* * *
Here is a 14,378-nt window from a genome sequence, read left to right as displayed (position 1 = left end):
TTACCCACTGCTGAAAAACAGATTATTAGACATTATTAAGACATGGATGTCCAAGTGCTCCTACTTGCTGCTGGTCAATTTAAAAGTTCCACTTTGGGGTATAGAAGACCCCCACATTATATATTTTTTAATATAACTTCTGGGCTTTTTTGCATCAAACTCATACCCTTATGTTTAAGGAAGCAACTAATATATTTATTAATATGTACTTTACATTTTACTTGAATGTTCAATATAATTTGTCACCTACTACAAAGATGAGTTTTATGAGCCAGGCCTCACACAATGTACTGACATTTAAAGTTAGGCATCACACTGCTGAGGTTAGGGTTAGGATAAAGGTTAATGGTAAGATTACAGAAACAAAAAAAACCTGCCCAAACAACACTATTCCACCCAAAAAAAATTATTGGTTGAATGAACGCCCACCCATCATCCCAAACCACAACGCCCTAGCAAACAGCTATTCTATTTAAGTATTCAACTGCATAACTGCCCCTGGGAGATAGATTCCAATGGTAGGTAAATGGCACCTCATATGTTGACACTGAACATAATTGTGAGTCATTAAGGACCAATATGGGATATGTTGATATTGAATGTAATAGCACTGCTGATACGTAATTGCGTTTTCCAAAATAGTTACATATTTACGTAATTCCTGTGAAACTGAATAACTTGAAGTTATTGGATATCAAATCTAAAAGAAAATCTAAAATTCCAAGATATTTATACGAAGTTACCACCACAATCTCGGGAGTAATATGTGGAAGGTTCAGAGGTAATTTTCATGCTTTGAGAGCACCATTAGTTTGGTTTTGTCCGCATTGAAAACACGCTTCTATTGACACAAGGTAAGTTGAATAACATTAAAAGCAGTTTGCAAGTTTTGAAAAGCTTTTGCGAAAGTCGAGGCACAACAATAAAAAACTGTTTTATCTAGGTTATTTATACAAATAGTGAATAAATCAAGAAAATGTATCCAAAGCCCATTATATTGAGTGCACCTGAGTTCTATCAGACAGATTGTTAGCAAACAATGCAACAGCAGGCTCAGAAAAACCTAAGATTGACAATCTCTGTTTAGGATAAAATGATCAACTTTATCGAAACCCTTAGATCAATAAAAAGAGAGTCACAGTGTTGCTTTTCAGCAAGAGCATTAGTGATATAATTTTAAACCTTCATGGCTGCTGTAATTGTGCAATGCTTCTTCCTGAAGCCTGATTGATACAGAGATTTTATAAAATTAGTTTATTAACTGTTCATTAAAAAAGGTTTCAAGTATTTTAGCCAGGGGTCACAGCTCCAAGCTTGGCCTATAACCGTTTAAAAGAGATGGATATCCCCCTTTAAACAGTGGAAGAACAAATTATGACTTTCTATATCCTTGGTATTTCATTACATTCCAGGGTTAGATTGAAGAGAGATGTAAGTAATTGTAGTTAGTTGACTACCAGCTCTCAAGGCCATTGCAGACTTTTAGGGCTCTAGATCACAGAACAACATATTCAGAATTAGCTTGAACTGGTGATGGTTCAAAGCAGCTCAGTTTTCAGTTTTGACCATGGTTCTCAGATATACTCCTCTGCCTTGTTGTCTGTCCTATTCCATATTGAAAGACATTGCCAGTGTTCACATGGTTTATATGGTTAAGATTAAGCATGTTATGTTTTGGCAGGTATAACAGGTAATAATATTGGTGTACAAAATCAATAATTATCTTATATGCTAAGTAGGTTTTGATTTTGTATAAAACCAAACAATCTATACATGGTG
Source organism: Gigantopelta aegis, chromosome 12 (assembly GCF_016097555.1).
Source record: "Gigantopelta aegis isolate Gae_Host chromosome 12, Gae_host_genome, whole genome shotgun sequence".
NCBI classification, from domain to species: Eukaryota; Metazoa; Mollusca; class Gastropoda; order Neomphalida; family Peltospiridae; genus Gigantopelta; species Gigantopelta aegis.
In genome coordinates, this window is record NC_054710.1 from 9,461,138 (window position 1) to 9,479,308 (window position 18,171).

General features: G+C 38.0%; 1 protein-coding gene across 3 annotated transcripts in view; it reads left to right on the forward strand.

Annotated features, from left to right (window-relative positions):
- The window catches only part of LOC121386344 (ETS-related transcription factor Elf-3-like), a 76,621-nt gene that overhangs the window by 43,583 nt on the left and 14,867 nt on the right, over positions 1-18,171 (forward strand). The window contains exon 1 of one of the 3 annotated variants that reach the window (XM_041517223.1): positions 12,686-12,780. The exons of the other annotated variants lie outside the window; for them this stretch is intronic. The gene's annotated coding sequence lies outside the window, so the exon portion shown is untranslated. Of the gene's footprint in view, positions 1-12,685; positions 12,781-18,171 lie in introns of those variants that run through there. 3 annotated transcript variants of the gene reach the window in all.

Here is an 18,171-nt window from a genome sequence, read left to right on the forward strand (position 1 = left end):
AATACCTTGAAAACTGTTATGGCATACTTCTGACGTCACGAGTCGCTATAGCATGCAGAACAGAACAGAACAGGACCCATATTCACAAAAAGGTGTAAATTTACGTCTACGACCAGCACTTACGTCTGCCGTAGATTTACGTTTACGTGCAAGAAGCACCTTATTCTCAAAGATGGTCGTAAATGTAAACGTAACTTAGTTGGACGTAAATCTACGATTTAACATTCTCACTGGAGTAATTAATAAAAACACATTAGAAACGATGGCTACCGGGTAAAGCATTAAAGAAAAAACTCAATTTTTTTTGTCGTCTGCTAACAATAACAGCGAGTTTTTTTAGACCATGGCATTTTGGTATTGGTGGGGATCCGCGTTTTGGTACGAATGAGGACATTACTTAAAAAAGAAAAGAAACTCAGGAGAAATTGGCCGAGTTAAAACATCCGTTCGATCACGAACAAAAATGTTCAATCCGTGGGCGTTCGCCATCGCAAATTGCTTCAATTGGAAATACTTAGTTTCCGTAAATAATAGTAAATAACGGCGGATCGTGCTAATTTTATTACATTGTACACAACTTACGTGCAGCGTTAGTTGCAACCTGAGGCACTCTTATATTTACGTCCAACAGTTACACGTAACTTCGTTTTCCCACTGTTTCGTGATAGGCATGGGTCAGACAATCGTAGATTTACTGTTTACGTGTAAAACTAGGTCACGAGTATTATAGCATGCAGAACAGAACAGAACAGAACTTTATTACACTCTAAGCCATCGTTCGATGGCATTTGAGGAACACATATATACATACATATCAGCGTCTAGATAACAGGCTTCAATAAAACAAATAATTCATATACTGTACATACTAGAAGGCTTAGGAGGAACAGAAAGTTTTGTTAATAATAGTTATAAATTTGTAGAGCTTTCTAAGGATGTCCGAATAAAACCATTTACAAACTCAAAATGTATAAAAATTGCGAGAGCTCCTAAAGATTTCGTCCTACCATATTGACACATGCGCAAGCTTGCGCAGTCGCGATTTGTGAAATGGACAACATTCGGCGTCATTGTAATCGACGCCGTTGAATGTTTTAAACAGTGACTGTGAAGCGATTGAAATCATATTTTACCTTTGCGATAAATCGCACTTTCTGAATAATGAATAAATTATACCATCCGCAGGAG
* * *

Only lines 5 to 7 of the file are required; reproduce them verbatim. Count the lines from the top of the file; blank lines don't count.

NCBI classification, from domain to species: Eukaryota; Metazoa; Mollusca; class Gastropoda; order Neomphalida; family Peltospiridae; genus Gigantopelta; species Gigantopelta aegis.
In genome coordinates, this window is record NC_054710.1 from 9,461,138 (window position 1) to 9,479,308 (window position 18,171).

General features: G+C 38.0%; 1 protein-coding gene across 3 annotated transcripts in view; it reads left to right on the forward strand.